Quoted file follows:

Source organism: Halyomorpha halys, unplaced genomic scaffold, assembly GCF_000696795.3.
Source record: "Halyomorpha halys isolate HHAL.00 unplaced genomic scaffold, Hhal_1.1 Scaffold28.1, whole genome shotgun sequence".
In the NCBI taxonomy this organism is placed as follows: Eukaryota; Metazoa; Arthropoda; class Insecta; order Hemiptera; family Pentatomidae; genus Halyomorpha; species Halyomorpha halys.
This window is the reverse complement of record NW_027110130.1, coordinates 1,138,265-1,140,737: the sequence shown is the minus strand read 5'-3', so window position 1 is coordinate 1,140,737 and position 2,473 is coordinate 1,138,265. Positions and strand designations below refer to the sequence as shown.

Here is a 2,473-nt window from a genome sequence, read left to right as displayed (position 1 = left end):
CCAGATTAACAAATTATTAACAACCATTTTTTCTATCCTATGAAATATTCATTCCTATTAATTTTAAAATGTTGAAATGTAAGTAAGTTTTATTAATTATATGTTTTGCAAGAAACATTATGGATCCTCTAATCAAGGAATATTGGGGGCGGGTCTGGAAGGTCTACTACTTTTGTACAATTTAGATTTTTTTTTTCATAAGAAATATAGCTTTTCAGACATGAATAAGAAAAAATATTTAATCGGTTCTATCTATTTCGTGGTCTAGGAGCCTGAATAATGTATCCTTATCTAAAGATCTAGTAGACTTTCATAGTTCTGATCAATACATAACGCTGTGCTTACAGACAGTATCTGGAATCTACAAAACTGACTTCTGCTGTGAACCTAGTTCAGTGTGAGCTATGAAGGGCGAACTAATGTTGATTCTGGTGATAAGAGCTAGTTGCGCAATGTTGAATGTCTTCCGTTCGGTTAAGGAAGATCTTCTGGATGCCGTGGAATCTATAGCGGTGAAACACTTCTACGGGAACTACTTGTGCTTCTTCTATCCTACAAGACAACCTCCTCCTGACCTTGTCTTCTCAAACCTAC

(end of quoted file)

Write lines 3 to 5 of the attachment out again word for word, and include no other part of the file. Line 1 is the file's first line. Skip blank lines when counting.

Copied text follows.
In the NCBI taxonomy this organism is placed as follows: Eukaryota; Metazoa; Arthropoda; class Insecta; order Hemiptera; family Pentatomidae; genus Halyomorpha; species Halyomorpha halys.
This window is the reverse complement of record NW_027110130.1, coordinates 1,138,265-1,140,737: the sequence shown is the minus strand read 5'-3', so window position 1 is coordinate 1,140,737 and position 2,473 is coordinate 1,138,265. Positions and strand designations below refer to the sequence as shown.

Here is a 2,473-nt window from a genome sequence, read left to right as displayed (position 1 = left end):